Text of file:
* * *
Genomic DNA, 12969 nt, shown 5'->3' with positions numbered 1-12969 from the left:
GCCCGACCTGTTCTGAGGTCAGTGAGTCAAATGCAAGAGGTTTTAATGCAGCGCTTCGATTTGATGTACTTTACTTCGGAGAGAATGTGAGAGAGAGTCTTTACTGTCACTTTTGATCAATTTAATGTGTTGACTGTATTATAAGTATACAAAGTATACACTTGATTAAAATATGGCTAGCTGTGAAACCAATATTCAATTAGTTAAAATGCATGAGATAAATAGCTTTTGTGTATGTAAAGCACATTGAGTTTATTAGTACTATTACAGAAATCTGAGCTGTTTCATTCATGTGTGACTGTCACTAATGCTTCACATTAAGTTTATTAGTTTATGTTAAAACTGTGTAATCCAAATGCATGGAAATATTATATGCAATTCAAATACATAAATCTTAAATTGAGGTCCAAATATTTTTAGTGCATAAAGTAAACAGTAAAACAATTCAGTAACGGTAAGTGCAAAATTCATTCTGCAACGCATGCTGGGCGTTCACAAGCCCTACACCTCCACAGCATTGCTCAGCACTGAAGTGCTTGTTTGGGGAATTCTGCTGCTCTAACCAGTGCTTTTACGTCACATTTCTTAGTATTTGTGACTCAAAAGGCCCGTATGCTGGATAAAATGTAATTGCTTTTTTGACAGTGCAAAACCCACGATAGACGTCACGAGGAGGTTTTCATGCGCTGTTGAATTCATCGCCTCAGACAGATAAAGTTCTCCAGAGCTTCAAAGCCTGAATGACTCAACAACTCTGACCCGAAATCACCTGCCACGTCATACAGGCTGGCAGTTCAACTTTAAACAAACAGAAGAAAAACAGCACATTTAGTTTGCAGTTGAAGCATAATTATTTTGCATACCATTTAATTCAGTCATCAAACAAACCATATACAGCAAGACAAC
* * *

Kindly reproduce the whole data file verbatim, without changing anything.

Genomic DNA, 12969 nt, shown 5'->3' with positions numbered 1-12969 from the left:
GCCCGACCTGTTCTGAGGTCAGTGAGTCAAATGCAAGAGGTTTTAATGCAGCGCTTCGATTTGATGTACTTTACTTCGGAGAGAATGTGAGAGAGAGTCTTTACTGTCACTTTTGATCAATTTAATGTGTTGACTGTATTATAAGTATACAAAGTATACACTTGATTAAAATATGGCTAGCTGTGAAACCAATATTCAATTAGTTAAAATGCATGAGATAAATAGCTTTTGTGTATGTAAAGCACATTGAGTTTATTAGTACTATTACAGAAATCTGAGCTGTTTCATTCATGTGTGACTGTCACTAATGCTTCACATTAAGTTTATTAGTTTATGTTAAAACTGTGTAATCCAAATGCATGGAAATATTATATGCAATTCAAATACATAAATCTTAAATTGAGGTCCAAATATTTTTAGTGCATAAAGTAAACAGTAAAACAATTCAGTAACGGTAAGTGCAAAATTCATTCTGCAACGCATGCTGGGCGTTCACAAGCCCTACACCTCCACAGCATTGCTCAGCACTGAAGTGCTTGTTTGGGGAATTCTGCTGCTCTAACCAGTGCTTTTACGTCACATTTCTTAGTATTTGTGACTCAAAAGGCCCGTATGCTGGATAAAATGTAATTGCTTTTTTGACAGTGCAAAACCCACGATAGACGTCACGAGGAGGTTTTCATGCGCTGTTGAATTCATCGCCTCAGACAGATAAAGTTCTCCAGAGCTTCAAAGCCTGAATGACTCAACAACTCTGACCCGAAATCACCTGCCACGTCATACAGGCTGGCAGTTCAACTTTAAACAAACAGAAGAAAAACAGCACATTTAGTTTGCAGTTGAAGCATAATTATTTTGCATACCATTTAATTCAGTCATCAAACAAACCATATACAGCAAGACAAC